7. An injection molding apparatus comprising in combination a mold; a reservoir for plastic material; means for injecting plastic material at an elevated temperature from said reservoir into said mold; means for discharging the resultant sprue and molded part as independents units from said mold; a hopper disposed below said mold to receive both the sprue and molded part, a pair of vertically spaced gates within said hopper, said gates being adapted to segregate the sprue from the molded part and direct said articles to independent collecting stations; means for immediately comminuting said segregated sprue while in a heated and partially plastic state; including a pair of cooperative parallel differentially-rotatable rotors provided with helical teeth and an independent cutting edge disposed parallel to each of said rotors, the helical teeth on each of said rotors being adapted for co-action with its associated cutting edge as well as with the helical teeth on the opposing rotor to assist in comminuting said sprue; means for transferring the sprue from said hopper to said comminuting means; and conveyor means for immediately returning the comminuted sprue to said reservoir.

8. An apparatus for comminuting a hot plastic mass comprising a pair of cooperative, differentially-rotatable rotors each of said rotors being provided with helical teeth, an independent cutting edge disposed parallel to each of said rotors and in parallel spaced relation to each other on the same side of said rotors, the helical teeth on each of said rotors being adapted for coaction with its associated cutting edge as well as with the helical teeth on the opposing rotor, and means for initially feeding the hot plastic mass between the slowest of said rotors and its associated cutting edge.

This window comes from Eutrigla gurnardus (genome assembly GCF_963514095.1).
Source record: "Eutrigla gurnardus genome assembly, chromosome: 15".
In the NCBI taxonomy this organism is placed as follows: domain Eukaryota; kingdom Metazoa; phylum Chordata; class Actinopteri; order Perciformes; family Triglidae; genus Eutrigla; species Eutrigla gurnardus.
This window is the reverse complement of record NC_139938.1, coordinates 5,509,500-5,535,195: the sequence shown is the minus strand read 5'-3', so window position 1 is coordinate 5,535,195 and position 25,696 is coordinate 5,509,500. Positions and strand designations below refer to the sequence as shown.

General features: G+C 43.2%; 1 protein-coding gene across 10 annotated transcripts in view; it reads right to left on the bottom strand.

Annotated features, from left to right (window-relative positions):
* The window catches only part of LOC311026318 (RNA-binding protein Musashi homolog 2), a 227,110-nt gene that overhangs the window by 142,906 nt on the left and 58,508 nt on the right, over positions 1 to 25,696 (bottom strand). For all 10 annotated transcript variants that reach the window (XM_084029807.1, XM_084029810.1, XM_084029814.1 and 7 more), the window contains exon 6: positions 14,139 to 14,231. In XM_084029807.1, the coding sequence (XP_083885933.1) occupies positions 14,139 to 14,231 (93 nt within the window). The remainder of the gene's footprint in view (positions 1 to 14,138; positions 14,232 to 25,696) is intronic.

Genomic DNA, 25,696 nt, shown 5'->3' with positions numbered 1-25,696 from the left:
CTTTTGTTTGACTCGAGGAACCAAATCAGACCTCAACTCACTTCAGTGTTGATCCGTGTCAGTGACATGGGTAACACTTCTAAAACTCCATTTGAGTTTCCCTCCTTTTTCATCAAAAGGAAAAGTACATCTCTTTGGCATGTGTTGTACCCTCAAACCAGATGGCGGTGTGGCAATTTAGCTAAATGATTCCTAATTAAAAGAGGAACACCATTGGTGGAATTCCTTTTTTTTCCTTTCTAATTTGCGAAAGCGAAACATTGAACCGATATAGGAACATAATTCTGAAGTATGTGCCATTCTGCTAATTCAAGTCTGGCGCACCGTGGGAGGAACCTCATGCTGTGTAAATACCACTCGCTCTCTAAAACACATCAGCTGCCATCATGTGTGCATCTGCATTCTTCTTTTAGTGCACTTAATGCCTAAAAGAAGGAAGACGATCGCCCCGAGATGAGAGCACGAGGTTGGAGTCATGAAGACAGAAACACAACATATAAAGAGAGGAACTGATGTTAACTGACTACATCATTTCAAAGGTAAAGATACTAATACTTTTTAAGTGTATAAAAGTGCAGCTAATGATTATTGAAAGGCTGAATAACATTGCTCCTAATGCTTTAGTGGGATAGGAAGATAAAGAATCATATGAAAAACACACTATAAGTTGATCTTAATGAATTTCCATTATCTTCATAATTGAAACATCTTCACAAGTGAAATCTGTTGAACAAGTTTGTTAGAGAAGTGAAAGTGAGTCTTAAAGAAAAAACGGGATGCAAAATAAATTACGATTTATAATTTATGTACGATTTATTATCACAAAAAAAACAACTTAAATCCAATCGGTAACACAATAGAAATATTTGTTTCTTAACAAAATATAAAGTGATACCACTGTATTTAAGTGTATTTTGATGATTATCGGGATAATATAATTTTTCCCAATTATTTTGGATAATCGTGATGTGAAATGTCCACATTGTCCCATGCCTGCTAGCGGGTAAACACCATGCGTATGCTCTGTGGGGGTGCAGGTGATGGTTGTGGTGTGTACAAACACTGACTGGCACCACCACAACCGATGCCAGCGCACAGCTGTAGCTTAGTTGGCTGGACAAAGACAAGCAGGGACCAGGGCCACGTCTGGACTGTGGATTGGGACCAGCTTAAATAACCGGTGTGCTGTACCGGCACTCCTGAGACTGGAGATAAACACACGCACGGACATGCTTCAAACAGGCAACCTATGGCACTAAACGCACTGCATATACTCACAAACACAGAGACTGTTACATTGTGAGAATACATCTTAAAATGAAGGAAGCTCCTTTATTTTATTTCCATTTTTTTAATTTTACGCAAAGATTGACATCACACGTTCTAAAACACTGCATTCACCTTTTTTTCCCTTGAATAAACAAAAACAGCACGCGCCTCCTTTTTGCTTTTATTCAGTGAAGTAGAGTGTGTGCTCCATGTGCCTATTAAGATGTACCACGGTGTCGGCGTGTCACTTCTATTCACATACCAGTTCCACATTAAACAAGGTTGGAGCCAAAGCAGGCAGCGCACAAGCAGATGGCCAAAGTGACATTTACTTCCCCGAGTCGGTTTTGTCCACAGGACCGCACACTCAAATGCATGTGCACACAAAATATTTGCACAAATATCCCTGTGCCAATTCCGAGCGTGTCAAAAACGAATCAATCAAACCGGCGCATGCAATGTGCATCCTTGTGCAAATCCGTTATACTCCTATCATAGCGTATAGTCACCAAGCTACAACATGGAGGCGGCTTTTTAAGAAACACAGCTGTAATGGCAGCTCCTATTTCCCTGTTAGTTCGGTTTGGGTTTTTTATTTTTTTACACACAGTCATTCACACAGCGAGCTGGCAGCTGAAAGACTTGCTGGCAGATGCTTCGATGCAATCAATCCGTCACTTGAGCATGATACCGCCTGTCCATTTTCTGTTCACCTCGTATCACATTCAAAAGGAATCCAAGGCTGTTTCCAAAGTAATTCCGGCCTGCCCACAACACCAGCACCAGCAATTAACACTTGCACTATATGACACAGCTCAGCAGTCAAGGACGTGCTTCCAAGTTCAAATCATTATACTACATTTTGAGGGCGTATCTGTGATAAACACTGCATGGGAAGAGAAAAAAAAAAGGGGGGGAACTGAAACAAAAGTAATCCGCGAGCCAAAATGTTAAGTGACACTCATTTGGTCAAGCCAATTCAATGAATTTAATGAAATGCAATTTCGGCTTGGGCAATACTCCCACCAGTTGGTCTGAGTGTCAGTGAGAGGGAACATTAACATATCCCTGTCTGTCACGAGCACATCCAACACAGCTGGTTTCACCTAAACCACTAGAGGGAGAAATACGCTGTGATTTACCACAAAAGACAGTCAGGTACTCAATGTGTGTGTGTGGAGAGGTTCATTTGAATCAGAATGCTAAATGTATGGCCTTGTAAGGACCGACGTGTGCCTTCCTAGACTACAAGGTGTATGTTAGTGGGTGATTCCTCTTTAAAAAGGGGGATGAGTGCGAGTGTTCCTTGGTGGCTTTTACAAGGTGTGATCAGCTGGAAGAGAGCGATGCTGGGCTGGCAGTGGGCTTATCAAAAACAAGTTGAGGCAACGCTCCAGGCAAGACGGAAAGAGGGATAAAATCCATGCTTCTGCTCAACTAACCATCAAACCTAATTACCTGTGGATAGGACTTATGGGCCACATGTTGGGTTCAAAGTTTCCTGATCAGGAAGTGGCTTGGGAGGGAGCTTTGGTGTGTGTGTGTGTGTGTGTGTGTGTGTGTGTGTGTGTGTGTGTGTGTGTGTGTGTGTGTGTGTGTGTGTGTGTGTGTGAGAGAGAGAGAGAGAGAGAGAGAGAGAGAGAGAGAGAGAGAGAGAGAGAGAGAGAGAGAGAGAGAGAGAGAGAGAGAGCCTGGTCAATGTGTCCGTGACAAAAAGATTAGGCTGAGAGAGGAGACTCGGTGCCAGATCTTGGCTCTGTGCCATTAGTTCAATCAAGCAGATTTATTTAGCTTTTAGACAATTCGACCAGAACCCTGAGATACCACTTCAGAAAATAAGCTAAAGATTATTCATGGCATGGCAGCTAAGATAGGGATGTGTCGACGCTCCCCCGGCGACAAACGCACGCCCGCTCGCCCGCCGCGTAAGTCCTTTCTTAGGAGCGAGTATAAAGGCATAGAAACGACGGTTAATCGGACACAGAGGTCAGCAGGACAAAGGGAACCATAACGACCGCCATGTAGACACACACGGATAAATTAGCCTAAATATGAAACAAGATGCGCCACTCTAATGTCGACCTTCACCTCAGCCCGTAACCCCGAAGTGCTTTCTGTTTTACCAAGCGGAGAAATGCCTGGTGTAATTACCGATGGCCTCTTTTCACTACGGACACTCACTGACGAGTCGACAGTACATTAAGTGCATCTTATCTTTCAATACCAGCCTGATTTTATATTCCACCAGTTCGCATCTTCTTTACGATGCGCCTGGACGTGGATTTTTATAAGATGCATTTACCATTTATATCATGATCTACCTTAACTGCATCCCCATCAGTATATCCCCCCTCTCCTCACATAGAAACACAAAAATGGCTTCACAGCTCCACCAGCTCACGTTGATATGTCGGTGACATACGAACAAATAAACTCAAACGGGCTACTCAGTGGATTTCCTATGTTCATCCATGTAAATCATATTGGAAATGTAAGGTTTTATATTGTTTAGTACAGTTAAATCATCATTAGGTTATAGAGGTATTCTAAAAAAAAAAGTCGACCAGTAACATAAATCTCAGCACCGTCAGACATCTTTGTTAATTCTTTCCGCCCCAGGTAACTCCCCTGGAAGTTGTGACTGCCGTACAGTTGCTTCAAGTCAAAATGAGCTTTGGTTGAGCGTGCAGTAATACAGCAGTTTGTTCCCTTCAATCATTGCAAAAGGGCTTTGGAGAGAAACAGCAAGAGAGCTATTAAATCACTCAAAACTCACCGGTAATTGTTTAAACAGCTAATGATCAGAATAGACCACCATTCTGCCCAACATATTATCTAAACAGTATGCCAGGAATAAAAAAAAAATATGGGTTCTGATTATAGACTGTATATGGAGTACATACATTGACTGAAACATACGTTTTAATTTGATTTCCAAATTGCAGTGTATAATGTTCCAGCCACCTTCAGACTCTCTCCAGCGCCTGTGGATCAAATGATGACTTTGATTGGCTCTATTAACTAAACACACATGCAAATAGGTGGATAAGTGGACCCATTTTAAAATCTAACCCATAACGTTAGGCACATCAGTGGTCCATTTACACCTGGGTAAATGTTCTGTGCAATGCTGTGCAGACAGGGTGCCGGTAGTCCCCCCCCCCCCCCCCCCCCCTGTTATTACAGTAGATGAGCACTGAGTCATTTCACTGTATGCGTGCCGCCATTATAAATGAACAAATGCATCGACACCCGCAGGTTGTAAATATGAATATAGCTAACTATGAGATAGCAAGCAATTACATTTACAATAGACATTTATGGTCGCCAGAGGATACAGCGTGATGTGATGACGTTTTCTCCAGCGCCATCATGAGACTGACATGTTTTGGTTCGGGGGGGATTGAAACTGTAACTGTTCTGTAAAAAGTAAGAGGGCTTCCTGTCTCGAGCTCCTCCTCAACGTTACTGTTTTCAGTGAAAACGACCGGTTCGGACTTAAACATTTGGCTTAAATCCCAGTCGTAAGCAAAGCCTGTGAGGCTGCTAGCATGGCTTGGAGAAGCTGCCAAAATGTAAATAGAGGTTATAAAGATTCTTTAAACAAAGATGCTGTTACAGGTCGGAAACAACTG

9. An apparatus as described in claim 8 including means for adjusting said cutting edges toward and away from the helical teeth of their associated rotors.

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Classifications
U.S. Classification425/217, 241/235, 241/3, 425/550, 425/DIG.200, 425/DIG.510, 425/317, 241/80, 264/37.33, 209/2, 209/675
International ClassificationB07B13/00, B29C31/00, B29C45/17, B29B17/00, B29C45/18
Cooperative ClassificationB29C45/1816, B29C2045/1833, B29C45/1769, Y10S425/20, B07B13/006, Y10S425/051, B29B17/0005, B29C31/00
European ClassificationB29B17/00B, B29C45/17N, B29C45/18C, B07B13/00C